Now you have the background in your topic from your unit readings, and other background research from textbooks, you can start work on your assignment. Before you start jumping into typing keywords into a search box, however, you need to analyse your assignment topic to make your search efforts more efficient.
“What am I being asked to do?"
Start by analysing your question, to make sure you don’t end up writing a great assignment, but one that doesn't answer the correct question!
There are three elements of the question to consider:
These terms tell you how to approach the question. They include verbs like "discuss," "analyse" & "explain." Each requires a different type of answer.
These words describe your topic. These include key noun phrases, adjectives and verbs. You use these when you begin your research.
Finally, these terms set the parameters for your answer. They include place, time and type.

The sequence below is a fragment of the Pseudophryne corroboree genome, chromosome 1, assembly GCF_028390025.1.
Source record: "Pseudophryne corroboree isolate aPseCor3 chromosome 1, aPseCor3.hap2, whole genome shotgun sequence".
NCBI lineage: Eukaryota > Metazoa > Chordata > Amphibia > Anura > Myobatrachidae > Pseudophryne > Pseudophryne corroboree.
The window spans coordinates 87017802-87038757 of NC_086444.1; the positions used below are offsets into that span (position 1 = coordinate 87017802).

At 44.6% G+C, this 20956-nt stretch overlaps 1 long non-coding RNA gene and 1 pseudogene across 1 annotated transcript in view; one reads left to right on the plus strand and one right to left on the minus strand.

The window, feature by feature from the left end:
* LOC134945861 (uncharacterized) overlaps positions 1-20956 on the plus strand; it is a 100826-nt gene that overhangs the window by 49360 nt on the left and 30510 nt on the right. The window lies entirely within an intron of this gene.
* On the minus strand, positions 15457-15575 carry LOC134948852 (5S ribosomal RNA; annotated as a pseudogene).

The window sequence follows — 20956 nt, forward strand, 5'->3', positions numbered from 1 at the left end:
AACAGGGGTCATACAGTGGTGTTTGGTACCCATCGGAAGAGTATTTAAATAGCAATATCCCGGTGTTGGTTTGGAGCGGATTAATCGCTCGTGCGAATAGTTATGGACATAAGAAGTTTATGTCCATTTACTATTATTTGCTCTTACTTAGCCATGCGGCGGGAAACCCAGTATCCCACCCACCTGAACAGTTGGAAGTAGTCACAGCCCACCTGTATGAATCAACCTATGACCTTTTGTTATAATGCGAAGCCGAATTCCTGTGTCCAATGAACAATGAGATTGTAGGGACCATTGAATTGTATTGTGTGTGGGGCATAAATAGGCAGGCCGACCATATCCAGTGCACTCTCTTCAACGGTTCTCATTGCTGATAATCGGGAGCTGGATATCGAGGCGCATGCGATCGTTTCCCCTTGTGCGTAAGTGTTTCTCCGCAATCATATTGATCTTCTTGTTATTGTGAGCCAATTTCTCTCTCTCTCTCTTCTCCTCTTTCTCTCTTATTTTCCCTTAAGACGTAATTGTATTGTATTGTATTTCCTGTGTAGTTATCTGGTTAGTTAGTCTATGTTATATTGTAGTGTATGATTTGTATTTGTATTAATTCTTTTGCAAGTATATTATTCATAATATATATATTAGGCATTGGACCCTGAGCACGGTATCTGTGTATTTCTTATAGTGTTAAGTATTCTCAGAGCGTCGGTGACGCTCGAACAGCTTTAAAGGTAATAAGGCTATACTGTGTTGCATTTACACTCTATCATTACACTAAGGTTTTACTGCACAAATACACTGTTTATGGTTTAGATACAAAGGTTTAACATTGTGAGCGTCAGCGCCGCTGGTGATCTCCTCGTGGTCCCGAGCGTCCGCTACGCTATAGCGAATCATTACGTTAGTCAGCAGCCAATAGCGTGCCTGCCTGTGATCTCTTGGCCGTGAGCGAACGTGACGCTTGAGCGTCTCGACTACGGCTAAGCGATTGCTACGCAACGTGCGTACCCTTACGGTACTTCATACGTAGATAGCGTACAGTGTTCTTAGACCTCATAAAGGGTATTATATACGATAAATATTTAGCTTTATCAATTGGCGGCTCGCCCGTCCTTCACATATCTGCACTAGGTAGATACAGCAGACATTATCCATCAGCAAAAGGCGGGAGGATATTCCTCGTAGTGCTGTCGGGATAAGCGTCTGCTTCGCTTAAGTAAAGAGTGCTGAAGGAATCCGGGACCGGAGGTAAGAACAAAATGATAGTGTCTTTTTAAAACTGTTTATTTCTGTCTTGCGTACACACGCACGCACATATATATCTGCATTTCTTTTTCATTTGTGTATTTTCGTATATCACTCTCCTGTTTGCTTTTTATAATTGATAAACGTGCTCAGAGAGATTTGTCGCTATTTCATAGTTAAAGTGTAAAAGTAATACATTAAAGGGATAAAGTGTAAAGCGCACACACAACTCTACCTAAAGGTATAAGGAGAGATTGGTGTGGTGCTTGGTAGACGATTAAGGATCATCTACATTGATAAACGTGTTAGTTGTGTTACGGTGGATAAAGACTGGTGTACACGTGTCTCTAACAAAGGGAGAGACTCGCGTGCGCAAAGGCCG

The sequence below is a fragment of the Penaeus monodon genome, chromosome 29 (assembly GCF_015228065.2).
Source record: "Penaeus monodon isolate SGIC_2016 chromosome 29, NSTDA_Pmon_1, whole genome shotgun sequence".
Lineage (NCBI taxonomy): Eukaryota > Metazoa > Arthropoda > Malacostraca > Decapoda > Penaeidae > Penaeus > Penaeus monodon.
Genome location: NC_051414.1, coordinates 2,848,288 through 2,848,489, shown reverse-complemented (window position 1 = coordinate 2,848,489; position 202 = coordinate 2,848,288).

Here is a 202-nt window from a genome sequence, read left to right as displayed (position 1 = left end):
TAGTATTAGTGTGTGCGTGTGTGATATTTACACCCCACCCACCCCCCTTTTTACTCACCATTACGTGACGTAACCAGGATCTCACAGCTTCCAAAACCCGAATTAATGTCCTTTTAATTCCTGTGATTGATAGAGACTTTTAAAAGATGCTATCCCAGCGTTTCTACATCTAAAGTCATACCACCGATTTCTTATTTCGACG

If you are asked to:
Compare two methodologies of historical inquiry, using primary sources to illustrate your answer.
We can see the instruction word here is to "compare," meaning you need to assess the relative strengths and weaknesses of two different methodologies. You must also "illustrate" your answer, meaning you must give examples.
The content words are "methodologies," and "historical inquiry," these are your search terms.
However, merely searching for the specific terms or "phrases" in the question may not get you the range of results you require. Instead, you may wish to brainstorm alternative keywords, "phrases," and synonyms for the terms.
This helps you to consider both Narrower terms, and Broader terms, depending upon how successful your initial searches are.
For example, your question may ask you to evaluate the effects of drug policy in Australia. If you receive too many results in your initial search, you may wish to Narrow your search term to “Western Australia,” if there are too few, you may need to consider a Broader term like “Australasia.”
Note: Include both British and American spelling of terms, as results may only use one variation or the other.
Write this up in a "Logic grid" like this:
Note: The OR operators between each alternate term for a facet groups them together, meaning it does not matter which of the alternate terms from one facet match with an alternate term from the other, as long as at least one pair is matched.